Well this might have been true in the early days of Linux, but currently it can’t be farther from the truth. As a Linux user, what do I have to do to install an app? Let’s assume I want to this in a a GUI only environment (some get turned off by the mere mention of a command line, for some reason beyond me.) All I have to do is launch the graphical frontend of my package manager (think of it a big ass repository of applications stored on a server some where), then search for the app in mind. Hell if you don’t know the exact name of the application just search for the function! For example if you want to install a Gmail alerter, just type “google” or “gmail”, a plethora of apps will appear, then tick on the one you like and click ok. The package manager will automatically download the required files from the Internet and install it, and place it in your menu!
On the other hand, if you want to install an app on Windows what will you do? Generally you will head to Google and search for the required app or function, swim through hundreds if not thousands of results, randomly choose one which might or might not have what you want. If it does you will be probably asked for a valid email or enter a captcha, then download the file. The file might be huge and if you don’t have a download manager you might lose all what you downloaded because your wireless abruptly decided to disconnect. There are 101 scenarios! If all goes well you double click on the app, click next next, tick on “I Agree”, a couple more nexts and you have the app. Which turns out to be a stripped down trial version, that added a couple of more apps that you didn’t ask for on your desktop and changed a few of your system settings!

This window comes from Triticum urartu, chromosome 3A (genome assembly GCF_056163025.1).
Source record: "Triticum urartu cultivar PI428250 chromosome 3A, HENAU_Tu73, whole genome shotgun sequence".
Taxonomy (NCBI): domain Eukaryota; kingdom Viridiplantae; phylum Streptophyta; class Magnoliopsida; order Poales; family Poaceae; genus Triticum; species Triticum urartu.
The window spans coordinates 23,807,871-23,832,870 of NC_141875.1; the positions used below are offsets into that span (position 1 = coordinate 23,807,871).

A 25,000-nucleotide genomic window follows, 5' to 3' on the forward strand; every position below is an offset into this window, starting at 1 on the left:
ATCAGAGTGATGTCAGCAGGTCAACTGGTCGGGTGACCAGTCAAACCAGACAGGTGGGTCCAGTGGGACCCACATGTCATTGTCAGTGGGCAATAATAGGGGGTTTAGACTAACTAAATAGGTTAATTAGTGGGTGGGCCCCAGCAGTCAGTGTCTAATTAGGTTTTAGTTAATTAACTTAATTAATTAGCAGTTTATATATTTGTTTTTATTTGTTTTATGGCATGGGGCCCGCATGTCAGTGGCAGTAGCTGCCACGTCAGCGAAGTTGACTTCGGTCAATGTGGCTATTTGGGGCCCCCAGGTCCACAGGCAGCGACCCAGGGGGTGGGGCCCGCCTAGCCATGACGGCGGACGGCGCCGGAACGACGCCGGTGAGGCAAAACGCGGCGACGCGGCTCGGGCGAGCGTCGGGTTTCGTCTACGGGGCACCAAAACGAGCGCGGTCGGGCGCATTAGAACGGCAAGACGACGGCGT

Which is easier again?
Back in 2005 when I first started my Linux adventure, I got my hand on 5 SUSE cd’s from a Linux Format magazine. Back then I was on XP, I initially wanted to back up my files before I take the plunge just in case. When I looked at the huge amount of files, I got lazy and somewhat careless, and decided just to install SUSE without backing up. 2 hours later I had a magical dual boot system (the whole concept of dual boot was alien to me back then) and all my files were intact!